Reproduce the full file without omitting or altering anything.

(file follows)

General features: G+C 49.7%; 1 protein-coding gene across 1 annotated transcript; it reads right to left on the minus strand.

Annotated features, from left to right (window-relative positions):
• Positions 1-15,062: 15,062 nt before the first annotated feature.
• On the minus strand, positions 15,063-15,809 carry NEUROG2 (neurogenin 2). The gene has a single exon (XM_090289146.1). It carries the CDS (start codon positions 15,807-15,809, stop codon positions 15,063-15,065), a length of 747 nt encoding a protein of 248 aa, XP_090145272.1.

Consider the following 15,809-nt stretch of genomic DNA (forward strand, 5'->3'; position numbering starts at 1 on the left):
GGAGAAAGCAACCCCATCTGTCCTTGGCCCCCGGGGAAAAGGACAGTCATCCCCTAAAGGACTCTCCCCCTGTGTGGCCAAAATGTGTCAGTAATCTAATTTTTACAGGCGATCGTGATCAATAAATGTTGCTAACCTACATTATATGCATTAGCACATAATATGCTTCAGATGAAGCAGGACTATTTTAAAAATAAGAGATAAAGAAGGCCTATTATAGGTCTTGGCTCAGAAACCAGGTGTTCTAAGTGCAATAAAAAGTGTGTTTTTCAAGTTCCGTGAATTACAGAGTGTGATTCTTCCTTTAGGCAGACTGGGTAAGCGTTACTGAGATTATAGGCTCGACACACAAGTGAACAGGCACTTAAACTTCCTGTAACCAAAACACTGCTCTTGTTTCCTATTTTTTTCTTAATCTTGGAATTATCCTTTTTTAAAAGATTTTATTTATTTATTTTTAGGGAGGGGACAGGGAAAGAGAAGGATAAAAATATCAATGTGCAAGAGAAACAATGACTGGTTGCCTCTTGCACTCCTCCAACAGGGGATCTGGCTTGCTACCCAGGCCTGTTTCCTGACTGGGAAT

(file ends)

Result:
General features: G+C 49.7%; 1 protein-coding gene across 1 annotated transcript; it reads right to left on the minus strand.

Annotated features, from left to right (window-relative positions):
• Positions 1-15,062: 15,062 nt before the first annotated feature.
• On the minus strand, positions 15,063-15,809 carry NEUROG2 (neurogenin 2). The gene has a single exon (XM_090289146.1). It carries the CDS (start codon positions 15,807-15,809, stop codon positions 15,063-15,065), a length of 747 nt encoding a protein of 248 aa, XP_090145272.1.

Consider the following 15,809-nt stretch of genomic DNA (forward strand, 5'->3'; position numbering starts at 1 on the left):
GGAGAAAGCAACCCCATCTGTCCTTGGCCCCCGGGGAAAAGGACAGTCATCCCCTAAAGGACTCTCCCCCTGTGTGGCCAAAATGTGTCAGTAATCTAATTTTTACAGGCGATCGTGATCAATAAATGTTGCTAACCTACATTATATGCATTAGCACATAATATGCTTCAGATGAAGCAGGACTATTTTAAAAATAAGAGATAAAGAAGGCCTATTATAGGTCTTGGCTCAGAAACCAGGTGTTCTAAGTGCAATAAAAAGTGTGTTTTTCAAGTTCCGTGAATTACAGAGTGTGATTCTTCCTTTAGGCAGACTGGGTAAGCGTTACTGAGATTATAGGCTCGACACACAAGTGAACAGGCACTTAAACTTCCTGTAACCAAAACACTGCTCTTGTTTCCTATTTTTTTCTTAATCTTGGAATTATCCTTTTTTAAAAGATTTTATTTATTTATTTTTAGGGAGGGGACAGGGAAAGAGAAGGATAAAAATATCAATGTGCAAGAGAAACAATGACTGGTTGCCTCTTGCACTCCTCCAACAGGGGATCTGGCTTGCTACCCAGGCCTGTTTCCTGACTGGGAAT